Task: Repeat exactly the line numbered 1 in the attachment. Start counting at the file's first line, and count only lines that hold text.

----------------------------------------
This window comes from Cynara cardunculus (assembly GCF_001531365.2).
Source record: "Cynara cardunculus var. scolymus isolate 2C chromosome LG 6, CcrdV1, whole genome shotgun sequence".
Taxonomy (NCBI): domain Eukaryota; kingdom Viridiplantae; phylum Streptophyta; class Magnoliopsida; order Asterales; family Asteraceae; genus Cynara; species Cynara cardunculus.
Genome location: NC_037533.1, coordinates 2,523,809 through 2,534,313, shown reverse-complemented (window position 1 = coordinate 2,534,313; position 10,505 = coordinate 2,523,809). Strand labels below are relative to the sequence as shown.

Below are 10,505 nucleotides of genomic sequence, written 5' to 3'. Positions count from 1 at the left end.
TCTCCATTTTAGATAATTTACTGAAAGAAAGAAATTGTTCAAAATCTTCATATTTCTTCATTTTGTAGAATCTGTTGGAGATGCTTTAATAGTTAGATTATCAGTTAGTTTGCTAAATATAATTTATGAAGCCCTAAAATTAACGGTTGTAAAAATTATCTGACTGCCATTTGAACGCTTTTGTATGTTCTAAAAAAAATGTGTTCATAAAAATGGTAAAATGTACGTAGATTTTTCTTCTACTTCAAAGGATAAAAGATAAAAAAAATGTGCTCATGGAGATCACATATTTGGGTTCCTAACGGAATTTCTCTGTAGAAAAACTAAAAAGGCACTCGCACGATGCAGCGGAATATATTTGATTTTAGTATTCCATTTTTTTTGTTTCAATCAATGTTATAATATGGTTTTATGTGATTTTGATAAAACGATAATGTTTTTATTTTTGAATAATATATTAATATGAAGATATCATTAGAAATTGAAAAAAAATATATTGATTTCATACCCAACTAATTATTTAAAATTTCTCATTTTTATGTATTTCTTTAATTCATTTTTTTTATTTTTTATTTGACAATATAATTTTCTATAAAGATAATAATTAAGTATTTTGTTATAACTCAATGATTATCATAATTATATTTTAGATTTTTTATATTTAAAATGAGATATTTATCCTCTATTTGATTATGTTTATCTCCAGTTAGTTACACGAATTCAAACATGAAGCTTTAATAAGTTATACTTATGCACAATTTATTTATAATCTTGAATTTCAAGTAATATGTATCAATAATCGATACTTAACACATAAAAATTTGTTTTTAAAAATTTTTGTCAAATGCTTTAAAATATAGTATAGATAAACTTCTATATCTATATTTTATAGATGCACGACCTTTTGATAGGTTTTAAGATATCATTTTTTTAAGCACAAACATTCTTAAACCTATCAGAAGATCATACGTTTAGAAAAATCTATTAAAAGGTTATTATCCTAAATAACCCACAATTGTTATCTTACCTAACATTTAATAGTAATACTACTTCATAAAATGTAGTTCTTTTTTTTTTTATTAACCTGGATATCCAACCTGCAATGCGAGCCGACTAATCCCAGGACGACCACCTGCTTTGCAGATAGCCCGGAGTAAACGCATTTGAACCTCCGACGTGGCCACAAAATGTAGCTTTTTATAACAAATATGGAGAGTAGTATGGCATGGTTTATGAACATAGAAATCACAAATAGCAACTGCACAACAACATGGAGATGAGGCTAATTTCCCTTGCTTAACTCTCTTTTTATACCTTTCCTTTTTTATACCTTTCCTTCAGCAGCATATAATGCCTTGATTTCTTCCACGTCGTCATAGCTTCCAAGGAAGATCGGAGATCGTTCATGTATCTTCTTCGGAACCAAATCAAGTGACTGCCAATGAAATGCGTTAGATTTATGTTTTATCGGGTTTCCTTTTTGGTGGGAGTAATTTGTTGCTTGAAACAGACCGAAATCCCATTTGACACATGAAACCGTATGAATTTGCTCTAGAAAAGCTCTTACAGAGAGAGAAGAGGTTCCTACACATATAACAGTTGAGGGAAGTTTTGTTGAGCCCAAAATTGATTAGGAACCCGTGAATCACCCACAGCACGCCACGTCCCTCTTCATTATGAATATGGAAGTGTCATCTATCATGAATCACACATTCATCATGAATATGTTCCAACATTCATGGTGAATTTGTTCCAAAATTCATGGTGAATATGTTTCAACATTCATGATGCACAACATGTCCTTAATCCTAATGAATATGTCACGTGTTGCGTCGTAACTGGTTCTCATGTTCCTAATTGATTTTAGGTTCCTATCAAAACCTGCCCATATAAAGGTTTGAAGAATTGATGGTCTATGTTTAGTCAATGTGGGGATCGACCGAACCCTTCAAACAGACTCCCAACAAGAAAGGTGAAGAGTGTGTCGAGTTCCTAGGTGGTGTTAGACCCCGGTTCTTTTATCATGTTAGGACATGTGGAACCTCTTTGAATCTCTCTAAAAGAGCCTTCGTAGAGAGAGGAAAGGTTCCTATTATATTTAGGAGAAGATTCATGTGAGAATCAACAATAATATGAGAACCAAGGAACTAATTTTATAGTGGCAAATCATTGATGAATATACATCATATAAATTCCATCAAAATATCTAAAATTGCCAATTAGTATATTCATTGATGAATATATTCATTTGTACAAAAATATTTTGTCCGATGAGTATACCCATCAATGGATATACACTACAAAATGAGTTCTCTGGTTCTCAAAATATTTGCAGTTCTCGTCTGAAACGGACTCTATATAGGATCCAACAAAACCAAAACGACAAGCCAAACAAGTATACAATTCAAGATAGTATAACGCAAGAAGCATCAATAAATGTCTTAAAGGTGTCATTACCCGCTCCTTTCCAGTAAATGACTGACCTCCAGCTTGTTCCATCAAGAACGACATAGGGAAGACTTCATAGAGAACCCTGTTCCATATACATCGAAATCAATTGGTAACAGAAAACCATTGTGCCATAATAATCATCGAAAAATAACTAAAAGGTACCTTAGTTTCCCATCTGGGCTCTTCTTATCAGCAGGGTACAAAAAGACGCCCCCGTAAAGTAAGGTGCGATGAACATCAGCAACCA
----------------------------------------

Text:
This window comes from Cynara cardunculus (assembly GCF_001531365.2).